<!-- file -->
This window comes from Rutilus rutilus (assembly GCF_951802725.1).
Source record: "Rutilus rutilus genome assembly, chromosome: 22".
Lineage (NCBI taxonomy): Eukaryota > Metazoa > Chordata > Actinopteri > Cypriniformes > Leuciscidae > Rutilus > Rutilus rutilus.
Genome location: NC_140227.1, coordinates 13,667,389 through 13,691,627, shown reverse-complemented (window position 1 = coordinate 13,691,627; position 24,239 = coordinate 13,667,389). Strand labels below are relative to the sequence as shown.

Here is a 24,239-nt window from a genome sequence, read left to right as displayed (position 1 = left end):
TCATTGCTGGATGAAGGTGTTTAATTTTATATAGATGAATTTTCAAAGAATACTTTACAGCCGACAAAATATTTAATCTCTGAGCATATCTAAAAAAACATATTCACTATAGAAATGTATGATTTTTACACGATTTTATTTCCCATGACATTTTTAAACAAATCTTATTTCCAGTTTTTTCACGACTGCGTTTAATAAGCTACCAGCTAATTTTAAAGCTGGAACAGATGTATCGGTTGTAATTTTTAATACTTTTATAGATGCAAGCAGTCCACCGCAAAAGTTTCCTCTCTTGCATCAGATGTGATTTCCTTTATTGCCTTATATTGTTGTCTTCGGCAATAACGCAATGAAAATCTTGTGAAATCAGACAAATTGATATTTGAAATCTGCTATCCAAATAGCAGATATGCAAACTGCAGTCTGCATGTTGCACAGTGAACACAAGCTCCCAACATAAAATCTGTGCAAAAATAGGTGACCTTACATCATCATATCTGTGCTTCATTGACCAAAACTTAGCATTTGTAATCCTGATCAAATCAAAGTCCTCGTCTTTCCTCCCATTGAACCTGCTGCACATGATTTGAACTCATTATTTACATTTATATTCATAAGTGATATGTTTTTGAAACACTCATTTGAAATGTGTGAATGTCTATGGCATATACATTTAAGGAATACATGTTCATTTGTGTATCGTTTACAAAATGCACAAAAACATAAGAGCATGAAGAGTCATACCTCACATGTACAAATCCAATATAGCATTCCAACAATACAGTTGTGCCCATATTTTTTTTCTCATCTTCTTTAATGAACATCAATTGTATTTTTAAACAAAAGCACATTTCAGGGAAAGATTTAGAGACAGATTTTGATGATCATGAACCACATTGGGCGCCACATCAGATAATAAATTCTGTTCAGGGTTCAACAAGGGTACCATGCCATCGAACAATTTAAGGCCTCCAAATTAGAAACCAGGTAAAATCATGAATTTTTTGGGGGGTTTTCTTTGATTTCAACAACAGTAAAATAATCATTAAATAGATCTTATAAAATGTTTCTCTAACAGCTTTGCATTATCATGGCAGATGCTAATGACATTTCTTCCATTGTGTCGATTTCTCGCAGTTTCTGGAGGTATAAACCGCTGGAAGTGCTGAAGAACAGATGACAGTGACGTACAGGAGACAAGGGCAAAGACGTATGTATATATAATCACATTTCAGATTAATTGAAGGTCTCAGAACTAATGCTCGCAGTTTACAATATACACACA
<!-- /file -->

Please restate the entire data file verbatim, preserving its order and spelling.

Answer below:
This window comes from Rutilus rutilus (assembly GCF_951802725.1).
Source record: "Rutilus rutilus genome assembly, chromosome: 22".
Lineage (NCBI taxonomy): Eukaryota > Metazoa > Chordata > Actinopteri > Cypriniformes > Leuciscidae > Rutilus > Rutilus rutilus.
Genome location: NC_140227.1, coordinates 13,667,389 through 13,691,627, shown reverse-complemented (window position 1 = coordinate 13,691,627; position 24,239 = coordinate 13,667,389). Strand labels below are relative to the sequence as shown.

Here is a 24,239-nt window from a genome sequence, read left to right as displayed (position 1 = left end):
TCATTGCTGGATGAAGGTGTTTAATTTTATATAGATGAATTTTCAAAGAATACTTTACAGCCGACAAAATATTTAATCTCTGAGCATATCTAAAAAAACATATTCACTATAGAAATGTATGATTTTTACACGATTTTATTTCCCATGACATTTTTAAACAAATCTTATTTCCAGTTTTTTCACGACTGCGTTTAATAAGCTACCAGCTAATTTTAAAGCTGGAACAGATGTATCGGTTGTAATTTTTAATACTTTTATAGATGCAAGCAGTCCACCGCAAAAGTTTCCTCTCTTGCATCAGATGTGATTTCCTTTATTGCCTTATATTGTTGTCTTCGGCAATAACGCAATGAAAATCTTGTGAAATCAGACAAATTGATATTTGAAATCTGCTATCCAAATAGCAGATATGCAAACTGCAGTCTGCATGTTGCACAGTGAACACAAGCTCCCAACATAAAATCTGTGCAAAAATAGGTGACCTTACATCATCATATCTGTGCTTCATTGACCAAAACTTAGCATTTGTAATCCTGATCAAATCAAAGTCCTCGTCTTTCCTCCCATTGAACCTGCTGCACATGATTTGAACTCATTATTTACATTTATATTCATAAGTGATATGTTTTTGAAACACTCATTTGAAATGTGTGAATGTCTATGGCATATACATTTAAGGAATACATGTTCATTTGTGTATCGTTTACAAAATGCACAAAAACATAAGAGCATGAAGAGTCATACCTCACATGTACAAATCCAATATAGCATTCCAACAATACAGTTGTGCCCATATTTTTTTTCTCATCTTCTTTAATGAACATCAATTGTATTTTTAAACAAAAGCACATTTCAGGGAAAGATTTAGAGACAGATTTTGATGATCATGAACCACATTGGGCGCCACATCAGATAATAAATTCTGTTCAGGGTTCAACAAGGGTACCATGCCATCGAACAATTTAAGGCCTCCAAATTAGAAACCAGGTAAAATCATGAATTTTTTGGGGGGTTTTCTTTGATTTCAACAACAGTAAAATAATCATTAAATAGATCTTATAAAATGTTTCTCTAACAGCTTTGCATTATCATGGCAGATGCTAATGACATTTCTTCCATTGTGTCGATTTCTCGCAGTTTCTGGAGGTATAAACCGCTGGAAGTGCTGAAGAACAGATGACAGTGACGTACAGGAGACAAGGGCAAAGACGTATGTATATATAATCACATTTCAGATTAATTGAAGGTCTCAGAACTAATGCTCGCAGTTTACAATATACACACA